Children begging in Niger: Geo-engineering could drastically cut world poverty. Image: By Muntaka Chasant, via Wikimedia Commons
There is still no certainty that geo-engineering could save the world. But, paradoxically, if it did work it might repair climate injustice.
Californian scientists have just made a case for geo-engineering as a solution to the climate crisis. One stratospheric technology – the reflection of incoming sunlight back into space – could do more than just lower global average temperatures.
It could also enhance the economic performance of some of the world’s poorest countries and reduce global income inequality by 50%.
“We find hotter, more populous countries are more sensitive to changes in temperature – whether it is an increase or a decrease,” said Anthony Harding, of Georgia Institute of Technology and the University of California at San Diego.
“With solar geo-engineering, we find that poorer countries benefit more than richer countries from reductions in temperature, reducing inequalities. Together, the overall global economy grows.”
Uneven benefits possible
Harding and his colleagues report in the journal Nature Communications that they simply applied climate models to the consequences of a successful international collaboration to systematically reduce or reflect incoming sunlight, to compensate for the consequences of a steady increase in global average temperatures as a consequence of greenhouse gas emissions.
Geo-engineering requires technologies that are not yet proven and that many scientists think may never work in any way that helps all nations evenly.
The authors acknowledge that many climate scientists are “reluctant to pursue one global climate intervention to correct for another” – a tacit recognition that humans have already inadvertently geo-engineered the climate crisis driven by global heating simply by burning fossil fuels and destroying forests. Nor do they specify a preferred version of any technology that puts sulphate aerosols or other reflecting particles into the stratosphere to reduce incoming radiation.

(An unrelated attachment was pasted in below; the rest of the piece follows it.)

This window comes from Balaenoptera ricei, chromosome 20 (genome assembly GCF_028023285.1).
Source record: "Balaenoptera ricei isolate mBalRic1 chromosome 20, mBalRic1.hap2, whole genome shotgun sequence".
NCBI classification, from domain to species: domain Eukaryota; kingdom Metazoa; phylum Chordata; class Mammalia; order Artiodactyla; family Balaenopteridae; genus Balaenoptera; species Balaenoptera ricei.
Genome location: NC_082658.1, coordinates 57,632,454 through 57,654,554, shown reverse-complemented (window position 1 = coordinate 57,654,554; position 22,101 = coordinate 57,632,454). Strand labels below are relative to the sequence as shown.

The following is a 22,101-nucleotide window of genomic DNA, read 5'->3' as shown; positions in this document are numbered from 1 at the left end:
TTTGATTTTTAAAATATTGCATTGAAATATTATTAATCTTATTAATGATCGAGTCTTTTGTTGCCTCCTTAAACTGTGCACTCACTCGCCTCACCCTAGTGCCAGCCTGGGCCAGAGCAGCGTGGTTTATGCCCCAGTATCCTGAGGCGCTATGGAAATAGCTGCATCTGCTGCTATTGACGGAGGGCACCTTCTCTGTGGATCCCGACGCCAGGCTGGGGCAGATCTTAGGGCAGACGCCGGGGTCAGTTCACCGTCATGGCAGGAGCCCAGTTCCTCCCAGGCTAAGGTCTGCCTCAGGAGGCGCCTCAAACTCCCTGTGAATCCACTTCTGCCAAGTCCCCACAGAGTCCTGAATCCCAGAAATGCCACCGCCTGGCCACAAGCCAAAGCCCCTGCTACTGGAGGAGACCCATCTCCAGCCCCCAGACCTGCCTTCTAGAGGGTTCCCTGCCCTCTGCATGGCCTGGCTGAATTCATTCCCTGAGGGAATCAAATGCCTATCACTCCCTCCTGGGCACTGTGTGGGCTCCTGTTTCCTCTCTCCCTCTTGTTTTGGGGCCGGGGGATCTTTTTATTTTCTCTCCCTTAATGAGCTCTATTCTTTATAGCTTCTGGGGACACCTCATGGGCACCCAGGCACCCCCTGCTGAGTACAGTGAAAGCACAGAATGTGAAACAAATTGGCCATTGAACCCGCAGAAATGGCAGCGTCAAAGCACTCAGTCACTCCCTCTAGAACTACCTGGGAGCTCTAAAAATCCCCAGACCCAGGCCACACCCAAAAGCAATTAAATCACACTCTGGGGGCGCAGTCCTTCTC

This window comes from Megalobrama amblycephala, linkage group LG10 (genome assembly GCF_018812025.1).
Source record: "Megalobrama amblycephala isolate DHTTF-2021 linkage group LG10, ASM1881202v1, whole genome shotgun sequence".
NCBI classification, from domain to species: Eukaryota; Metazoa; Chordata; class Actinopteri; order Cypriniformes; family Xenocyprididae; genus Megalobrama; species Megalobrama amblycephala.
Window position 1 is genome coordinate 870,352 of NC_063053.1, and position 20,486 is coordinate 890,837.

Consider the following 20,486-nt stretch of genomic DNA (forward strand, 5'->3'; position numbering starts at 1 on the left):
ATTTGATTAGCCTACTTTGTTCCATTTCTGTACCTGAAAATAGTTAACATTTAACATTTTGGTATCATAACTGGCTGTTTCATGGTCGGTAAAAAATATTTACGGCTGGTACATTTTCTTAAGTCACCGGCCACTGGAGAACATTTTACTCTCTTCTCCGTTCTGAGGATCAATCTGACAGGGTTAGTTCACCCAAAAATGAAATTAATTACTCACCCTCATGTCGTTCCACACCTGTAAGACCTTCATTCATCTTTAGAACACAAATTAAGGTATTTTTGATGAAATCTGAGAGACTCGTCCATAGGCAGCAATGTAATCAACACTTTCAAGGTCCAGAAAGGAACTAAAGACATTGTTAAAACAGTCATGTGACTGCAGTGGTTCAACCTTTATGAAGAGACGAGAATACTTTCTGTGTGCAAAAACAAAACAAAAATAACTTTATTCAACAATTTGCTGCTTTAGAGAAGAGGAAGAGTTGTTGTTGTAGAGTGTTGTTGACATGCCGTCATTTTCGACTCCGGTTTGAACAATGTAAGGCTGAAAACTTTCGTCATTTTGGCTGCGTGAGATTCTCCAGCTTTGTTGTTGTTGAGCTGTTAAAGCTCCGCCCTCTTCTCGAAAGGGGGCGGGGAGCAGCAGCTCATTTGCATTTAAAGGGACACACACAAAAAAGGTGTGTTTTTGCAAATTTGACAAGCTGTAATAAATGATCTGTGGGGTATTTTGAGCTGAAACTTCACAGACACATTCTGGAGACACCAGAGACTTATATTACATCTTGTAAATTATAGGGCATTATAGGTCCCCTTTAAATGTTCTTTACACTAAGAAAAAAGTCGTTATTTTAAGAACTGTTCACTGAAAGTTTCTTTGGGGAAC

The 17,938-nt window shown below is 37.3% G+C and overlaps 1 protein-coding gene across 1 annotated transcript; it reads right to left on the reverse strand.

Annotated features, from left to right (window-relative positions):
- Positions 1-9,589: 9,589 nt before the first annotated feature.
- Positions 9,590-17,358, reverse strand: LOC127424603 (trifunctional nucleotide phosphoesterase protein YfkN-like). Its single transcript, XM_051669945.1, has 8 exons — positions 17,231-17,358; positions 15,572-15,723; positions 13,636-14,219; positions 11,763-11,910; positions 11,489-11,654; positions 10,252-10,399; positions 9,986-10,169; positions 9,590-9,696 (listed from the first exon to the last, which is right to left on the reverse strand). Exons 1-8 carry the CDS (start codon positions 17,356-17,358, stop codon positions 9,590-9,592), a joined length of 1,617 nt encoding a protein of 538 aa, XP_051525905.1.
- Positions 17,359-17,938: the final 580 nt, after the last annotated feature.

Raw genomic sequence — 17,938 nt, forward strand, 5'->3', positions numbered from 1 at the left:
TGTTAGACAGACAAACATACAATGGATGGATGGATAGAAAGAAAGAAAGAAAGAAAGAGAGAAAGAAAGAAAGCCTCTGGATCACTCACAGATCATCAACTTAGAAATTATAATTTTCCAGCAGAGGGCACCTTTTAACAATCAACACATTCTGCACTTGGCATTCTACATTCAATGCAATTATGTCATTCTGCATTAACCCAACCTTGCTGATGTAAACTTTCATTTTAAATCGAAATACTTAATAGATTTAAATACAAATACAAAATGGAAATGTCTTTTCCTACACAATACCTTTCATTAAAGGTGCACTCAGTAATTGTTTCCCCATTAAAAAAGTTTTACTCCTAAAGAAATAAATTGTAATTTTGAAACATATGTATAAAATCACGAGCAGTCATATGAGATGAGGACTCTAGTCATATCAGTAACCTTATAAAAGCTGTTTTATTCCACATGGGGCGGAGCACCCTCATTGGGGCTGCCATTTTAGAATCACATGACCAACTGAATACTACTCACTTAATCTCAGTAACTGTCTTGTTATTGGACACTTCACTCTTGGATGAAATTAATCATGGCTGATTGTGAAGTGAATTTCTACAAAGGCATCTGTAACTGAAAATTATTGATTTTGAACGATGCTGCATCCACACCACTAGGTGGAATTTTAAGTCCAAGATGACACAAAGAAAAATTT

They simply consider the economic impacts of global temperature reductions under four different climate scenarios: if climates stabilised naturally; if temperatures went on soaring; if they were stabilised by geo-engineering; and if geo-engineering worked too well and lowered the planet’s temperature.
“A robust system of global governance will be necessary to ensure any future decisions about solar geo-engineering are made for collective benefit”
They identified historical connections between the heat of the day and the wealth of a nation. Rainfall didn’t seem to matter so much. What was important was the temperature. And in the models, temperature seemed to make all the difference.
If tomorrow’s world, thanks to geo-engineering, cooled by 3.5°C – and right now the planetary temperature seems set to rise by about that much – average incomes in countries such as Niger, Chad and Mali would rise by more than 100% in a century.
In southern Europe and the US, gains would be a more modest 20%. Impacts from country to country might vary according to each scenario. But changes in temperature driven by solar geo-engineering consistently translated, they say, into a 50% cut in global income inequality.
“We find that if temperatures cooled, there would be gains in gross domestic product per capita,” Harding said. “For some models, these gains are up to 1000% over the course of the century and are largest for countries in the tropics, which historically tend to be poorer.”
Poorest hit hardest
Researchers have consistently found that global heating brings yet more economic hardship, and even social conflict, to the world’s least developed nations: these are the countries that have benefited least from the exploitation of oil, coal and natural gas to drive wealth, and therefore contributed least to the creation of a climate crisis.
The latest study suggests that although the best way to confront the challenge is to reduce and eventually reverse greenhouse gas emissions, concerted global action – carefully agreed and executed – might in theory cool the globe and limit the losses of everybody, but especially the poorest.
There is a catch: nobody has yet agreed on the technology that would work best. And nobody knows how to achieve the other prerequisite: international co-operation.
“Our findings underscore that a robust system of global governance will be necessary to ensure any future decisions about solar geo-engineering are made for collective benefit,” the authors write. – Climate News Network
About the Author
Tim Radford is a freelance journalist. He worked for The Guardian for 32 years, becoming (among other things) letters editor, arts editor, literary editor and science editor. He won the Association of British Science Writers award for science writer of the year four times. He served on the UK committee for the International Decade for Natural Disaster Reduction. He has lectured about science and the media in dozens of British and foreign cities.
Book by this Author:
Science that Changed the World: The untold story of the other 1960s revolution
by Tim Radford.